Several cases handled recently at Gwinn Tauriainen show how easily an unemployed worker can be found guilty of misrepresentation and stuck with thousands of dollars in penalties, often without any right to appeal, for acts that were done without any intent to misrepresent or deceive.

Case Study #1 — Never heard back

Joe Black[1] got a full-time job at a sales establishment, and worked there for over a year while studying for an MBA. Then, as business slowed, he was laid off. He found another job, also in sales, but this job paid on straight commission. After four months of work during which he had earned an average of only $3 per hour, most of it in commissions for which he had not yet been paid, Joe gave two weeks’ notice — and filed for unemployment. At the time he left the company, Joe was owed several hundred dollars for work he had performed.

When Joe completed his application for benefits, he was asked to list how much he earned in each of the past several quarters. He had not received payment from the straight-commission employer (SCE) in that time frame, and did not see any place to indicate that he hoped to receive payment, so he filled out the form, indicated he had worked for SCE, but omitted the unpaid commission.

Shortly after he applied for unemployment, Joe received a “Monetary Determination,” letter from the UIA stating he was eligible for 20 weeks of benefits. In its letter, the UIA noted that wages Joe earned from the SCE were not being used to establish his claim for benefits and added it was “investigating the discrepancy.”

Language buried in boilerplate in the text of the UIA’s letter informed Joe “if a later redetermination or decision holds that you were not entitled to receive all or part of these benefits, you will be required to repay the benefits improperly received.” This language was included in a section on “Protest Rights”; Joe had no disagreement with the benefit amount awarded and had no reason to review his right to protest. There was no mention in the “Protest Rights” section of this form letter of any penalties that might be imposed if the UIA later found its decision to award benefits was improper and based on deliberately misleading statements or omissions of the claimant.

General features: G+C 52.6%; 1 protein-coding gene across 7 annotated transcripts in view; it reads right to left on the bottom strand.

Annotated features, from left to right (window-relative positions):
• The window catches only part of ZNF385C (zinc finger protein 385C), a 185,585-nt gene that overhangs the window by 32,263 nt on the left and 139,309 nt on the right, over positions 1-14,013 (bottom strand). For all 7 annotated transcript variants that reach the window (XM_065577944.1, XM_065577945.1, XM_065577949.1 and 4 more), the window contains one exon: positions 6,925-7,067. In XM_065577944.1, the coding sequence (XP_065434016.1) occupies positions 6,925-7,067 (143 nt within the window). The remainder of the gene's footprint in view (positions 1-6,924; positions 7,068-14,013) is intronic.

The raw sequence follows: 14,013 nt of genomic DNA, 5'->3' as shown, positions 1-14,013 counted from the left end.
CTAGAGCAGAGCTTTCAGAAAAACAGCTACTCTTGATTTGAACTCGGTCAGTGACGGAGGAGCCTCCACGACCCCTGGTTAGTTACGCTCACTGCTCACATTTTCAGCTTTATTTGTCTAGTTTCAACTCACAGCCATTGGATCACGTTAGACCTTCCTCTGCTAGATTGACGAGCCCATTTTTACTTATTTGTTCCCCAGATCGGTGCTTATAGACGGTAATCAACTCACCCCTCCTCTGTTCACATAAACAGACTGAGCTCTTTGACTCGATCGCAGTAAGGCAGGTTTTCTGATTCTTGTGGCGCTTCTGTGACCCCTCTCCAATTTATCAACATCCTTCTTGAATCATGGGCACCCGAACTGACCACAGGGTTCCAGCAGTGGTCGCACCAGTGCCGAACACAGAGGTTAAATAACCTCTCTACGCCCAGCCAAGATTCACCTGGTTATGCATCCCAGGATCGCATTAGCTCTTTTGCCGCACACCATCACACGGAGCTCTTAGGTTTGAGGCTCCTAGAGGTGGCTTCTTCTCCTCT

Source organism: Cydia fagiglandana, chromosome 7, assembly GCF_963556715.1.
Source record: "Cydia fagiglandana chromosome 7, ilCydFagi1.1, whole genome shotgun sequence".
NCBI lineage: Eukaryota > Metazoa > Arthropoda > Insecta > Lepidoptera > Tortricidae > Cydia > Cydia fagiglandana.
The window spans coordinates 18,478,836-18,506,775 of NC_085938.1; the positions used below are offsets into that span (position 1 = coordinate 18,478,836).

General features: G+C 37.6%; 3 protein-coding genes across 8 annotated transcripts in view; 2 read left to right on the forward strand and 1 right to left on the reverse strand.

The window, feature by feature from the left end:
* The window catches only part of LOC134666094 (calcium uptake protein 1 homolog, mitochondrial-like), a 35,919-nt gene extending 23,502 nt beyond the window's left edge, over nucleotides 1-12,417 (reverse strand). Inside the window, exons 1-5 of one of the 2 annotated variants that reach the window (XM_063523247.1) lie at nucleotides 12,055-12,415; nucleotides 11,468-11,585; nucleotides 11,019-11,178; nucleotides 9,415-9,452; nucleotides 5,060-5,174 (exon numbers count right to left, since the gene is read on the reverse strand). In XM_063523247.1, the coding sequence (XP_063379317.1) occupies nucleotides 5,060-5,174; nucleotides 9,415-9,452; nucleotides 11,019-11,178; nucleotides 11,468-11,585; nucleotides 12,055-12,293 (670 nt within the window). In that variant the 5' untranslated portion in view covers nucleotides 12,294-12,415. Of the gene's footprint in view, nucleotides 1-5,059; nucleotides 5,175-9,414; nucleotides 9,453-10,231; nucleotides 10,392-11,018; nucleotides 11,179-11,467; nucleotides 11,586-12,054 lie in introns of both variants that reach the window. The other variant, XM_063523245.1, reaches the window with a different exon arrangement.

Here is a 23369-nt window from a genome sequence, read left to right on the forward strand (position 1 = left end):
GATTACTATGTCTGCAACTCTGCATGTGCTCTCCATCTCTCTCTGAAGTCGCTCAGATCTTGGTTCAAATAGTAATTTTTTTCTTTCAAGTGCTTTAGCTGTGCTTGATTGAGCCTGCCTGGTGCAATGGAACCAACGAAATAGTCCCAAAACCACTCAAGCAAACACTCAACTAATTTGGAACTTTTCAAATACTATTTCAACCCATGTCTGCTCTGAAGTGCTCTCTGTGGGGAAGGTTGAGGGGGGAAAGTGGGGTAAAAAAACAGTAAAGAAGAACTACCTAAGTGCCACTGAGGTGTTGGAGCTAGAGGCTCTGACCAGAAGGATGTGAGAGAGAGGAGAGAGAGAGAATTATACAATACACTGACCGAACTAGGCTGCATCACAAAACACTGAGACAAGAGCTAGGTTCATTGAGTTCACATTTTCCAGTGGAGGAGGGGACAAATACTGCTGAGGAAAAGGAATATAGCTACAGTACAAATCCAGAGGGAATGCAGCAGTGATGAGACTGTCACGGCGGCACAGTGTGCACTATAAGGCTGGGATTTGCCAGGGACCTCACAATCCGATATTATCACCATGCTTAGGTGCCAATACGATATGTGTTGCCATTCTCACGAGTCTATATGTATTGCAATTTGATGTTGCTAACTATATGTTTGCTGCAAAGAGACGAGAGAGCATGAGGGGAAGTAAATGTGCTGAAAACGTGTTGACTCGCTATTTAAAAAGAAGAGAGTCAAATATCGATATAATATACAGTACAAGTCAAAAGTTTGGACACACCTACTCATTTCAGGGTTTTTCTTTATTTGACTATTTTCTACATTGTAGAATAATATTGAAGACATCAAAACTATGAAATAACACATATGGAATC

About a month after Joe had been approved for benefits, and had started receiving unemployment, SCE – which was only being required to pay a minuscule portion of the benefits – wrote the UIA and objected to paying anything because Joe had quit “without good cause” and was therefore ineligible.

Although the UIA had questioned Joe’s eligibility for benefits from the start, and received a letter less than two weeks after the young man began receiving benefits, it did nothing to investigate the situation for 10 months.

And then, long after his 20 weeks of benefits had expired, Joe received two “Requests for Information Relative to Possible Ineligibility or Disqualification” in the mail. The first pages of the two letters were identical. However, on the second page, one of the letters asked for information about why Joe had left SCE, and the other letter asked for the reasons[2] he had “intentionally provided false information to obtain benefits [he was] not entitled to receive.” Joe was given ten days to respond to the requests. Joe, who believed the two letters were duplicates, and had not read the questions relating to the reasons he left SCE, answered the question about misrepresentation only. He indicated he had answered all questions truthfully. He indicated he had received a payment from SCE after he had begun to receive benefits, but had not known how to report this, and said he figured since he was approved for benefits, and benefits were paid to him that he must have been eligible for benefits. He asked the UIA to contact him if it needed additional information.